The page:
The first call Tony Pante has with new team members does not involve anything about business. Instead, he asks about their families, what they’re reading, what motivates them and what they value. No, he’s not doing it to break the ice in the traditional sense; rather, he’s developing a rapport that he hopes will later turn into a full-blown relationship.
These aren’t the only questions the inquisitive Harvard Business School grad asks, but he knows that if he as leader can draw teammates in conversation, they’ll get to know each other better and trust will develop.
He sets the example himself. “In my leadership meeting every Monday, I always spend the first five minutes talking about a weekend experience with either my boys or my wife or the dogs, or a drink that we had or food that we had,” Pante said. “And I do that on purpose because then it gets other people started talking about their weekends and creates a safe psychological space.”
A former football player at Lafayette College, Pante built and currently runs the new Global Digital Center of Excellence for the Customer First/Customer Success organization at SAP. His team is responsible for helping SAP customers realize the full potential from the cloud products they have purchased to help them run their organizations. Early in his tenure as the center’s leader, Pante was charged with understanding more about how SAP was helping its customers. So he charged his team with opening up the lines of communication and starting the conversation, preferably by telephone, one customer at a time.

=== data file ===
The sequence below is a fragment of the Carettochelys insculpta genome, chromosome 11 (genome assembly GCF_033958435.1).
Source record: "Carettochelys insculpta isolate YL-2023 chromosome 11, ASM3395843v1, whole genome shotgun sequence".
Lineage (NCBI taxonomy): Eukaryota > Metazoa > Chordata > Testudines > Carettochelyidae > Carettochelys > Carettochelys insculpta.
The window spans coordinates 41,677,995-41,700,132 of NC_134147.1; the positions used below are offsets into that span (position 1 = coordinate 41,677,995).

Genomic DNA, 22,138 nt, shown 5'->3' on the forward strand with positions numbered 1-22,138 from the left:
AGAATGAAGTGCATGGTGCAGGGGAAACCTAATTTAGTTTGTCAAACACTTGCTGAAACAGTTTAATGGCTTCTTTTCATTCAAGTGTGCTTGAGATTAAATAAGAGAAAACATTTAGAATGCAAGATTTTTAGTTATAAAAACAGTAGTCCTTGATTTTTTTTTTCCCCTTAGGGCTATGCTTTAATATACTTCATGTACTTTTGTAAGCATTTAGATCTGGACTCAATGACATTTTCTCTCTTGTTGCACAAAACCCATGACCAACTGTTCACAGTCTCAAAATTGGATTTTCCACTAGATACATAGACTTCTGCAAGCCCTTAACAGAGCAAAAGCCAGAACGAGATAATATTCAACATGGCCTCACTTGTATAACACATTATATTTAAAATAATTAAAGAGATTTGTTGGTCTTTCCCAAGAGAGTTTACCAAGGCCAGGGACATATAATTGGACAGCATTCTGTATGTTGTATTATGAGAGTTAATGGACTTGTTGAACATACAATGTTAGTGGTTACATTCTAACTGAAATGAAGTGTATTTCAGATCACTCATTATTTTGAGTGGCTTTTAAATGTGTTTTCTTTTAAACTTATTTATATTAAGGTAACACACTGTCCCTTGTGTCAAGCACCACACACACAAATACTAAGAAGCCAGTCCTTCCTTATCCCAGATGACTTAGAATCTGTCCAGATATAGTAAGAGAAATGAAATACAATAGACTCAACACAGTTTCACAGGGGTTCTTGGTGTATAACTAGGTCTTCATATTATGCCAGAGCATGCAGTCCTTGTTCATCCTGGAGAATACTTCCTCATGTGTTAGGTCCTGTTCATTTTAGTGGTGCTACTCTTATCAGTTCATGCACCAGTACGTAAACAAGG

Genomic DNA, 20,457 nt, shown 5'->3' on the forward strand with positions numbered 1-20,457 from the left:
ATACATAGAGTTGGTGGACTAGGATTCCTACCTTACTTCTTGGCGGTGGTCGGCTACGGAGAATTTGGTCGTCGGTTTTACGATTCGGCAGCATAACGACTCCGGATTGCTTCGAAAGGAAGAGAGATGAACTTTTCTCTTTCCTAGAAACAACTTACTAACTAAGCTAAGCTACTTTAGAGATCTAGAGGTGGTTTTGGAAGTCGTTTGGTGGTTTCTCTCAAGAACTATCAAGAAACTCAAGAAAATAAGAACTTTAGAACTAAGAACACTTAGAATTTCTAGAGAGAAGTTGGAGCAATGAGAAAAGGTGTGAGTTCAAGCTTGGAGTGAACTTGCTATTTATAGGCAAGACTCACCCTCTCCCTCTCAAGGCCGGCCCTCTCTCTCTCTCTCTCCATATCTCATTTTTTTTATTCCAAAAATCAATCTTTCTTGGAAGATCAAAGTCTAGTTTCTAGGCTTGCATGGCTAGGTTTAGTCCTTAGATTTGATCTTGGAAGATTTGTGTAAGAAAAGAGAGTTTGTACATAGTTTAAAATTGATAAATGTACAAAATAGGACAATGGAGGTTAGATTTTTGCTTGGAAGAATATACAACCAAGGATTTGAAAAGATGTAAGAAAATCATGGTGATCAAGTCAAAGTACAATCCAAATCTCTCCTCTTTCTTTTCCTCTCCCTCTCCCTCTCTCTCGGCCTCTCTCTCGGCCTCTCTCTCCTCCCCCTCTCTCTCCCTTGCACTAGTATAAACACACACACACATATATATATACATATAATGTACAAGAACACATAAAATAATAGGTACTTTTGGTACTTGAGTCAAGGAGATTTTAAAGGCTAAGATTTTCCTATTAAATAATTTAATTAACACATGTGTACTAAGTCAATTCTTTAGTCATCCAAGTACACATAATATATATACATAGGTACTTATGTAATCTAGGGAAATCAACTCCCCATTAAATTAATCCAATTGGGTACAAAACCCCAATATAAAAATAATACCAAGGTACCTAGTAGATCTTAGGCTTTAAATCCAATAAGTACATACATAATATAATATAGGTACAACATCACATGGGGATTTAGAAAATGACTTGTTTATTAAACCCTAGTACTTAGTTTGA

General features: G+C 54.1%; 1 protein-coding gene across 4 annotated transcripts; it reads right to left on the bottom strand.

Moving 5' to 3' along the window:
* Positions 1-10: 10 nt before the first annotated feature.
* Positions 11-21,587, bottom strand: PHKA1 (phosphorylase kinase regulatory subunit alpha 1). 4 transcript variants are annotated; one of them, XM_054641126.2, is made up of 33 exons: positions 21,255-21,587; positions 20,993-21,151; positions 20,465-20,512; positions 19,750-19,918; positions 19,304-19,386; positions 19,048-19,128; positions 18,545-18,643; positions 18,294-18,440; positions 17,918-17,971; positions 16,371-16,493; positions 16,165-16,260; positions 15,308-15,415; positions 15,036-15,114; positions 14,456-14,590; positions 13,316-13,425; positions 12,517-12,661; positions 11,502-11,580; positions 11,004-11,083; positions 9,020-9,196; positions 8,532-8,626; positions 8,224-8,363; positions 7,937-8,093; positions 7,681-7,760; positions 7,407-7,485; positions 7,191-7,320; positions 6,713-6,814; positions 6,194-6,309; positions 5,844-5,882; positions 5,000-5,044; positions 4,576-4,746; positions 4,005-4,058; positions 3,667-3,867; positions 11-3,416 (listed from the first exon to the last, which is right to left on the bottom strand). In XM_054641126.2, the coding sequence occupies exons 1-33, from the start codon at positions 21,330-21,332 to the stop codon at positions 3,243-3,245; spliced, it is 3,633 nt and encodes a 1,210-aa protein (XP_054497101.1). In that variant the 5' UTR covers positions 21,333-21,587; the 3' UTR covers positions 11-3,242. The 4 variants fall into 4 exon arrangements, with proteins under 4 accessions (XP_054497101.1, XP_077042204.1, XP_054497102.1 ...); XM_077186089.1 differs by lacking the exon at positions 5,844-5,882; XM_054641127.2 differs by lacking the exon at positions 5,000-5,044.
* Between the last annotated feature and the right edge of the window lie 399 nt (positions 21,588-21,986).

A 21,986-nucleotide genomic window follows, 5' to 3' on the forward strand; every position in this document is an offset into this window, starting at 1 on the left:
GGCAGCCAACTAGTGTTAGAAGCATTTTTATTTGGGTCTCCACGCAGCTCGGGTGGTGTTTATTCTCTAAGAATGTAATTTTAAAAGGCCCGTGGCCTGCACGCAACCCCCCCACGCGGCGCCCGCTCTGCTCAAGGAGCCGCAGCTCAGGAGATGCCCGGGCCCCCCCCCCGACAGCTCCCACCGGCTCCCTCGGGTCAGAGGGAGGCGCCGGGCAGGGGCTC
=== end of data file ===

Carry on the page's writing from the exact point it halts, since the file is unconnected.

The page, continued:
In the years since, that outreach program has grown from a handful of customers who picked up their phones, to some 30,000 offering feedback either on the phone, online or live. To keep the momentum going, Pante began opening quarterly staff meetings with a rundown of the top four client success stories. The practice proved so effective in team building that it led to team members competing to provide the best customer success stories to begin each meeting.
In the podcast, Pante shows how attention to the “human side” of competing in the global technology sector fosters resilient teams and more trusting customer relationships. Corporate competitors who listen in will learn:
• What Pante’s football playing days at Lafayette University taught him about getting momentum on your side—and keeping it there.
• How leaders can motivate their teams without getting in their way.
• The principle of coaching curiosity and avoiding complacency.
For Pante, curiosity about other people and connecting with them are not merely values but “our lifeblood,” core to the organization’s purpose. “I want examples of how we’re helping our customers because that’s why we exist as an organization. If we’re not helping them, what are we doing?”
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